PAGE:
PHOENIX and TUCSON – Earlier this week, 150 men detained at the Pinal County Jail (PCJ) in Florence, Arizona signed and released a letter documenting the facility’s deplorable conditions and calling on Immigration and Customs Enforcement (ICE) to end its detention contract with the jail. Approximately 70 men at the jail also began a hunger strike to protest the conditions at the jail. As of Wednesday, June 11, the men suspended their hunger strike, as ICE has committed to review their demands.

In their letter, the men document abuses including no contact visits with family, no outdoor recreation, verbal abuse and failure to accommodate religious needs. The letter from the men states in part:

“We believe ICE puts us in this county jail as punishment and in discrimination to us. It is a form of mental and psychological torture to put us in this jail so detainees don’t fight their cases and just give up and get deported. And indeed, many detainees choose not to fight their cases than to be incarcerated in these conditions […] We are humans and have rights, our families should not be separated and destroyed due to this money making scheme ICE has with Pinal County jail.”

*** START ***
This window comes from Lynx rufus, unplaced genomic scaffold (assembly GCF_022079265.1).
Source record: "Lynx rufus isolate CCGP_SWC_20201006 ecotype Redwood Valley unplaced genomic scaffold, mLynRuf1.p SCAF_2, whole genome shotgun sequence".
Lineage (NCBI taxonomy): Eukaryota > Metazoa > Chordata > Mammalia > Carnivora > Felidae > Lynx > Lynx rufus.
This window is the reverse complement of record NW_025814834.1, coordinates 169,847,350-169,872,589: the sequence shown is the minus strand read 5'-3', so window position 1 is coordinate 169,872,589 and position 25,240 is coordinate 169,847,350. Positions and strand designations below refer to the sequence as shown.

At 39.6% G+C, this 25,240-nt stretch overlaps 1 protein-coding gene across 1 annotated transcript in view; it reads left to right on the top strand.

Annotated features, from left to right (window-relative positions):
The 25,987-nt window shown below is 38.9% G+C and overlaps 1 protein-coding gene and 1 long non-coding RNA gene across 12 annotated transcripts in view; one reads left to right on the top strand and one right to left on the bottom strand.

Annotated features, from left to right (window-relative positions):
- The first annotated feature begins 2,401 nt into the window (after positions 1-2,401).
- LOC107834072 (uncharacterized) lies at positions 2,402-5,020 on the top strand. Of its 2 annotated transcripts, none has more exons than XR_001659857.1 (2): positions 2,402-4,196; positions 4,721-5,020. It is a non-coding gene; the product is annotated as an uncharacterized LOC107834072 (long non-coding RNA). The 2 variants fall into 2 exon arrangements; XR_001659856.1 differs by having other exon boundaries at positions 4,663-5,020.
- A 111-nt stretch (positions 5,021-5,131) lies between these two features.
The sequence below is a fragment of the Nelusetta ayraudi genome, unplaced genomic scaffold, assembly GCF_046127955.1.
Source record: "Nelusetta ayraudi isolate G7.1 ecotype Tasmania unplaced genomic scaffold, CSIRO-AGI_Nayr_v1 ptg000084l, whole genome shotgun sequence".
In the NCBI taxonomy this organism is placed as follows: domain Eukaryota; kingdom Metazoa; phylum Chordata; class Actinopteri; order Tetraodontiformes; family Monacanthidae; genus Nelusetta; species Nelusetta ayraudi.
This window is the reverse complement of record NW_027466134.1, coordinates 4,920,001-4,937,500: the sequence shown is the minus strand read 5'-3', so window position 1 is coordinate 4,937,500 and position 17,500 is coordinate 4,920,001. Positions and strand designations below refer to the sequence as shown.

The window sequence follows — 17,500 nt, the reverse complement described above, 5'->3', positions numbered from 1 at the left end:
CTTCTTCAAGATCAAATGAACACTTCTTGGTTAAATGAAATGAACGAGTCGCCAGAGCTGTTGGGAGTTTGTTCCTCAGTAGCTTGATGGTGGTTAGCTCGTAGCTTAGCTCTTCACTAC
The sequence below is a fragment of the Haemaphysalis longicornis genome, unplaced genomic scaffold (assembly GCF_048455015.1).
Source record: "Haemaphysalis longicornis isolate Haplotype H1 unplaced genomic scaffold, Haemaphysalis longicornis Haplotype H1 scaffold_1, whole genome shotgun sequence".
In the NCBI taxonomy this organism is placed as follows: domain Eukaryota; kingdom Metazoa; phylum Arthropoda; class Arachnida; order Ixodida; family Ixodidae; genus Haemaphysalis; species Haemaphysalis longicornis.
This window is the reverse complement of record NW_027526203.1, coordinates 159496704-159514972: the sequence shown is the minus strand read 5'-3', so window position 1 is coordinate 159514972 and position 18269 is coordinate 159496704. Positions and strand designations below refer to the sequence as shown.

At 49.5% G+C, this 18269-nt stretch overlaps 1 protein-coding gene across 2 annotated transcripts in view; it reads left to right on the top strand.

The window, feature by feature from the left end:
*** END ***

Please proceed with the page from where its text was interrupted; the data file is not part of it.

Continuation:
While ICE officials and the agency’s detention standards describe immigration detention as non-punitive, conditions at PCJ can only be described as extreme and abusive. In addition to the letters sent by people detained at the jail over many years, serious and persistent human rights violations have been well-documented by the ACLU of Arizona, the Inter-American Commission on Human Rights, the University of California Davis School of Law, Human Rights First, and the Detention Watch Network.

ICE currently maintains a contract with Pinal County for 625 detention beds, part of the nationwide 34,000 detention bed quota. This unprecedented quota guarantees the need for detention and essentially forces the use of facilities that have poor track records like PCJ.

Earlier this year, Pinal County submitted a letter to ICE demanding an increase in the rate they receive for detaining immigrants. Given the extensive documentation of substandard and abusive conditions, advocates call on ICE to end its immigration detention contract with the county.